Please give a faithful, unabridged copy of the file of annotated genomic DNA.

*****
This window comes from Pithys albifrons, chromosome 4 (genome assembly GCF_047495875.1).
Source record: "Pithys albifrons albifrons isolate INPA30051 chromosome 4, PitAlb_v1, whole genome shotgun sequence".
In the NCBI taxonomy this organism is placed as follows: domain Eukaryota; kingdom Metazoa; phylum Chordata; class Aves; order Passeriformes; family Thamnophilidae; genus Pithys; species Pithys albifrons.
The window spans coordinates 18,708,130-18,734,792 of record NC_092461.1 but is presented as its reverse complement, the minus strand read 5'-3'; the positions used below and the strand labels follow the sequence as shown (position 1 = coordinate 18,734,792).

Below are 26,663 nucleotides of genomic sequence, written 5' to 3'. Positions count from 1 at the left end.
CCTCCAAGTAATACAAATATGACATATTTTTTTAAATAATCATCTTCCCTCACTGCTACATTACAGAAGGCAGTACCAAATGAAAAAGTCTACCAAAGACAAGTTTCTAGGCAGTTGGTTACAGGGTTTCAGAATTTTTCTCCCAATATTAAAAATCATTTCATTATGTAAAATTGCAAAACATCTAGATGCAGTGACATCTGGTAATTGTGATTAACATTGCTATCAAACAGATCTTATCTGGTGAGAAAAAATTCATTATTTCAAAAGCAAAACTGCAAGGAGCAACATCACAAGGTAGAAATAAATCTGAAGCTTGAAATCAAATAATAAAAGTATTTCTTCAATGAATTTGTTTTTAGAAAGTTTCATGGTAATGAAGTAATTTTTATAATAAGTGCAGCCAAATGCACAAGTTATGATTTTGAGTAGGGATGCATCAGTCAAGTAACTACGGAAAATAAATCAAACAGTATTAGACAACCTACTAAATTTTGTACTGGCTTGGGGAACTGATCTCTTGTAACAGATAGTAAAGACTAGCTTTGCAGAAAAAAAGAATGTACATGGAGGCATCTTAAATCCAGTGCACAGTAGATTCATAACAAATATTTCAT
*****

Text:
This window comes from Pithys albifrons, chromosome 4 (genome assembly GCF_047495875.1).
Source record: "Pithys albifrons albifrons isolate INPA30051 chromosome 4, PitAlb_v1, whole genome shotgun sequence".
In the NCBI taxonomy this organism is placed as follows: domain Eukaryota; kingdom Metazoa; phylum Chordata; class Aves; order Passeriformes; family Thamnophilidae; genus Pithys; species Pithys albifrons.
The window spans coordinates 18,708,130-18,734,792 of record NC_092461.1 but is presented as its reverse complement, the minus strand read 5'-3'; the positions used below and the strand labels follow the sequence as shown (position 1 = coordinate 18,734,792).

Below are 26,663 nucleotides of genomic sequence, written 5' to 3'. Positions count from 1 at the left end.
CCTCCAAGTAATACAAATATGACATATTTTTTTAAATAATCATCTTCCCTCACTGCTACATTACAGAAGGCAGTACCAAATGAAAAAGTCTACCAAAGACAAGTTTCTAGGCAGTTGGTTACAGGGTTTCAGAATTTTTCTCCCAATATTAAAAATCATTTCATTATGTAAAATTGCAAAACATCTAGATGCAGTGACATCTGGTAATTGTGATTAACATTGCTATCAAACAGATCTTATCTGGTGAGAAAAAATTCATTATTTCAAAAGCAAAACTGCAAGGAGCAACATCACAAGGTAGAAATAAATCTGAAGCTTGAAATCAAATAATAAAAGTATTTCTTCAATGAATTTGTTTTTAGAAAGTTTCATGGTAATGAAGTAATTTTTATAATAAGTGCAGCCAAATGCACAAGTTATGATTTTGAGTAGGGATGCATCAGTCAAGTAACTACGGAAAATAAATCAAACAGTATTAGACAACCTACTAAATTTTGTACTGGCTTGGGGAACTGATCTCTTGTAACAGATAGTAAAGACTAGCTTTGCAGAAAAAAAGAATGTACATGGAGGCATCTTAAATCCAGTGCACAGTAGATTCATAACAAATATTTCAT